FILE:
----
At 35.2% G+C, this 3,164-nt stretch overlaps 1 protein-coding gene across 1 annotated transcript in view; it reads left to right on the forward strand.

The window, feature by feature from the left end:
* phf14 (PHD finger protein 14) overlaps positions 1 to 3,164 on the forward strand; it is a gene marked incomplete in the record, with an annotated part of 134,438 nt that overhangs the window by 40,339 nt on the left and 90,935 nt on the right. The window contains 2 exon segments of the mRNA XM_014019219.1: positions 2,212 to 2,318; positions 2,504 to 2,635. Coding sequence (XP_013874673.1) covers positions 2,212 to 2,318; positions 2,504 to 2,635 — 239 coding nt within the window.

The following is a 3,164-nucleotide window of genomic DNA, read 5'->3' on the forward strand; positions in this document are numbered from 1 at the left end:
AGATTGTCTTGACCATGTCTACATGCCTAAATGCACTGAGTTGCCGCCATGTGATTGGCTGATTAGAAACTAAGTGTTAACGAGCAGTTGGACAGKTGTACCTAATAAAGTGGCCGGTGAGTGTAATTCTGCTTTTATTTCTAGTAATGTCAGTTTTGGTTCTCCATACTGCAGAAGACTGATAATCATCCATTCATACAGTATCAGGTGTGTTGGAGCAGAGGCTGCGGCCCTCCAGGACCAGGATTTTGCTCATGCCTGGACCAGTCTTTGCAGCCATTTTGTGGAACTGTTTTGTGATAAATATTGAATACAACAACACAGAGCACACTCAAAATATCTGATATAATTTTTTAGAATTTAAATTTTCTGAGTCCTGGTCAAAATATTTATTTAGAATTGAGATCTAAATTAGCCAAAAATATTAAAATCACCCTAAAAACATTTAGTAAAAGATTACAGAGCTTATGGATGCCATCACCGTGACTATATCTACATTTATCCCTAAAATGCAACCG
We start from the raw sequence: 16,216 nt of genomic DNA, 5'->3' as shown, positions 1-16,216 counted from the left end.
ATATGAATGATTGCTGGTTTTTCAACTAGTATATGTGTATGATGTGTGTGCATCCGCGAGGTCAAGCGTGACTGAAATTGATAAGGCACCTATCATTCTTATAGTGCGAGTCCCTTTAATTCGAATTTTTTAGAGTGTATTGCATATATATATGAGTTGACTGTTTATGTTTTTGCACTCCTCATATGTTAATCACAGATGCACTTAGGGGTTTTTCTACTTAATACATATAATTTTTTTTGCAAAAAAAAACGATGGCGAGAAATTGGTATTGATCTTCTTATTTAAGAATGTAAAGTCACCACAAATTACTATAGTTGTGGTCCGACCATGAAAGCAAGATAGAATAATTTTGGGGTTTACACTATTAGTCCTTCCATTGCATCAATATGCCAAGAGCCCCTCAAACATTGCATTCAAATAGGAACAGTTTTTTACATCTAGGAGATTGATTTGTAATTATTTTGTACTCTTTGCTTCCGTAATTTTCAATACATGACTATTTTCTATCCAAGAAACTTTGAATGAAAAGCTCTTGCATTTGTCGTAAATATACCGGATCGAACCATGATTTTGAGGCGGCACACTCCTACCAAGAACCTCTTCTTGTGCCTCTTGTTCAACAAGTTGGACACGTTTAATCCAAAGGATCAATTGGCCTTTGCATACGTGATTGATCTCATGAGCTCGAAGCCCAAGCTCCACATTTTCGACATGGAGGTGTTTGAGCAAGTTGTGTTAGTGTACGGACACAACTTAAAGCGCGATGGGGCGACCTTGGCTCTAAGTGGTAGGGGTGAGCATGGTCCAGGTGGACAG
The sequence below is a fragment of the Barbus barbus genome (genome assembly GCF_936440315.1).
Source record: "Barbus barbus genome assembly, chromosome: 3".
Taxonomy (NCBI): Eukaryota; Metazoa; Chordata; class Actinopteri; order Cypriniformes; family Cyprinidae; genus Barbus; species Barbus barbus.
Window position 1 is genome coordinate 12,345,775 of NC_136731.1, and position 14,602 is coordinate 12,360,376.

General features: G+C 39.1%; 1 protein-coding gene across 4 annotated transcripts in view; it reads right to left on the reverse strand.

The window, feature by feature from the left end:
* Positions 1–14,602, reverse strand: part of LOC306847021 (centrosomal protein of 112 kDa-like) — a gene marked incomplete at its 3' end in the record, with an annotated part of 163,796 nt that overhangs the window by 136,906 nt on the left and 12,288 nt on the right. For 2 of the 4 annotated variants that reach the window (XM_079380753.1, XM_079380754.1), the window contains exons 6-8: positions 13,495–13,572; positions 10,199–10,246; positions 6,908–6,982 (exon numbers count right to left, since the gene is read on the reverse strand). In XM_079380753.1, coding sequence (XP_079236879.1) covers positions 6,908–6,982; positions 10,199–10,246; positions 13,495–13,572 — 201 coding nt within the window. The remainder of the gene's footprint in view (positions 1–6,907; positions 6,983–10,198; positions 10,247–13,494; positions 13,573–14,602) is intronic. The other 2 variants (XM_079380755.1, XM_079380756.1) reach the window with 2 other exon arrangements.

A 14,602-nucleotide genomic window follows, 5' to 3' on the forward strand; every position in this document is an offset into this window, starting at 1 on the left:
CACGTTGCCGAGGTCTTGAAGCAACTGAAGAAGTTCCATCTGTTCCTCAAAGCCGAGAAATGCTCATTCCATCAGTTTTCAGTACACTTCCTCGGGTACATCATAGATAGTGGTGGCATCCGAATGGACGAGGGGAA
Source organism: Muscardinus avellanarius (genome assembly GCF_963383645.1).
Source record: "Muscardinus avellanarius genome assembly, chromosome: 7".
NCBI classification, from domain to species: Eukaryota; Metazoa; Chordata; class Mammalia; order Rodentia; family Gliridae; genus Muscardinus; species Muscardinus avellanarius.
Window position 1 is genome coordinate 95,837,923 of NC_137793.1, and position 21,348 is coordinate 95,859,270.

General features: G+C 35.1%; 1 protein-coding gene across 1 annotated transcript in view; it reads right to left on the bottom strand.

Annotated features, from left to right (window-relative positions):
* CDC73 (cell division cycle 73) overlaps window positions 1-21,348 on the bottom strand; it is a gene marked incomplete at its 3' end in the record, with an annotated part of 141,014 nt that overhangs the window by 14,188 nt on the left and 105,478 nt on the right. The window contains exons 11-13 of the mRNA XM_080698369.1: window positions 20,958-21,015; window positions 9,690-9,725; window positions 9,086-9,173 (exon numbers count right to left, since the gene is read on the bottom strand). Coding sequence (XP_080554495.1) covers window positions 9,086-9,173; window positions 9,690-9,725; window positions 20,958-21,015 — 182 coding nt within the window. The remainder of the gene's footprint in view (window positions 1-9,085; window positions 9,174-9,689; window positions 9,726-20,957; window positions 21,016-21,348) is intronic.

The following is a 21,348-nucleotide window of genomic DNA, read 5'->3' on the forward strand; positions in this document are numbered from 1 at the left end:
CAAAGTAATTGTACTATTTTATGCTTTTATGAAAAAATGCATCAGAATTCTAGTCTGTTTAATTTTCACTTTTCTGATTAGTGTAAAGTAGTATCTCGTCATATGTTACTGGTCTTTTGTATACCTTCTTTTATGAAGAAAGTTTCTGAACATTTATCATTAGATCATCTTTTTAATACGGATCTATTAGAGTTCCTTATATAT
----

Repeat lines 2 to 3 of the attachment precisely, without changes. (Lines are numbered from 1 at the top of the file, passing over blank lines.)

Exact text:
The window, feature by feature from the left end:
* phf14 (PHD finger protein 14) overlaps positions 1 to 3,164 on the forward strand; it is a gene marked incomplete in the record, with an annotated part of 134,438 nt that overhangs the window by 40,339 nt on the left and 90,935 nt on the right. The window contains 2 exon segments of the mRNA XM_014019219.1: positions 2,212 to 2,318; positions 2,504 to 2,635. Coding sequence (XP_013874673.1) covers positions 2,212 to 2,318; positions 2,504 to 2,635 — 239 coding nt within the window.